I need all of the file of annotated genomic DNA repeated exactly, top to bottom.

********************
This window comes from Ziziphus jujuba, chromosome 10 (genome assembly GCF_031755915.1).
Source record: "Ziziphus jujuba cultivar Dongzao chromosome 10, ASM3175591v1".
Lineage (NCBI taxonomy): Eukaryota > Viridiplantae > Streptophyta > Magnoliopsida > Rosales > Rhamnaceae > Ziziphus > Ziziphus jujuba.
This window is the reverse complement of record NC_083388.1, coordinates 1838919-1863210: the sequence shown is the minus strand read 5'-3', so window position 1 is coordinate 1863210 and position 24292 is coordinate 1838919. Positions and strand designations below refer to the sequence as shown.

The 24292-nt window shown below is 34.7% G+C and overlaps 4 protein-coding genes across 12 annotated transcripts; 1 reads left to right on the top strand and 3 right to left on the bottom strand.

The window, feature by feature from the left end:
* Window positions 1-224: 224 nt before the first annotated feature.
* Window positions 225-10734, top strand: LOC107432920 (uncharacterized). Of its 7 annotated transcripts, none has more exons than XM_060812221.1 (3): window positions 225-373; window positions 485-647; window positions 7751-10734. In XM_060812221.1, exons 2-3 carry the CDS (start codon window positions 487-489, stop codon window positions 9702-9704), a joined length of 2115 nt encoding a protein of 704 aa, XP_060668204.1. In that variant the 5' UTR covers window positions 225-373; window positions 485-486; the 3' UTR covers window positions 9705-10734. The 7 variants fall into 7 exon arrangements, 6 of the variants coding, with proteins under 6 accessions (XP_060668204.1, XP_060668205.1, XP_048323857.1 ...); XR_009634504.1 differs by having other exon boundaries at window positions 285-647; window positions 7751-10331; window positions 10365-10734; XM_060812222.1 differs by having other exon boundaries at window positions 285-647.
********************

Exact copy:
This window comes from Ziziphus jujuba, chromosome 10 (genome assembly GCF_031755915.1).
Source record: "Ziziphus jujuba cultivar Dongzao chromosome 10, ASM3175591v1".
Lineage (NCBI taxonomy): Eukaryota > Viridiplantae > Streptophyta > Magnoliopsida > Rosales > Rhamnaceae > Ziziphus > Ziziphus jujuba.
This window is the reverse complement of record NC_083388.1, coordinates 1838919-1863210: the sequence shown is the minus strand read 5'-3', so window position 1 is coordinate 1863210 and position 24292 is coordinate 1838919. Positions and strand designations below refer to the sequence as shown.

The 24292-nt window shown below is 34.7% G+C and overlaps 4 protein-coding genes across 12 annotated transcripts; 1 reads left to right on the top strand and 3 right to left on the bottom strand.

The window, feature by feature from the left end:
* Window positions 1-224: 224 nt before the first annotated feature.
* Window positions 225-10734, top strand: LOC107432920 (uncharacterized). Of its 7 annotated transcripts, none has more exons than XM_060812221.1 (3): window positions 225-373; window positions 485-647; window positions 7751-10734. In XM_060812221.1, exons 2-3 carry the CDS (start codon window positions 487-489, stop codon window positions 9702-9704), a joined length of 2115 nt encoding a protein of 704 aa, XP_060668204.1. In that variant the 5' UTR covers window positions 225-373; window positions 485-486; the 3' UTR covers window positions 9705-10734. The 7 variants fall into 7 exon arrangements, 6 of the variants coding, with proteins under 6 accessions (XP_060668204.1, XP_060668205.1, XP_048323857.1 ...); XR_009634504.1 differs by having other exon boundaries at window positions 285-647; window positions 7751-10331; window positions 10365-10734; XM_060812222.1 differs by having other exon boundaries at window positions 285-647.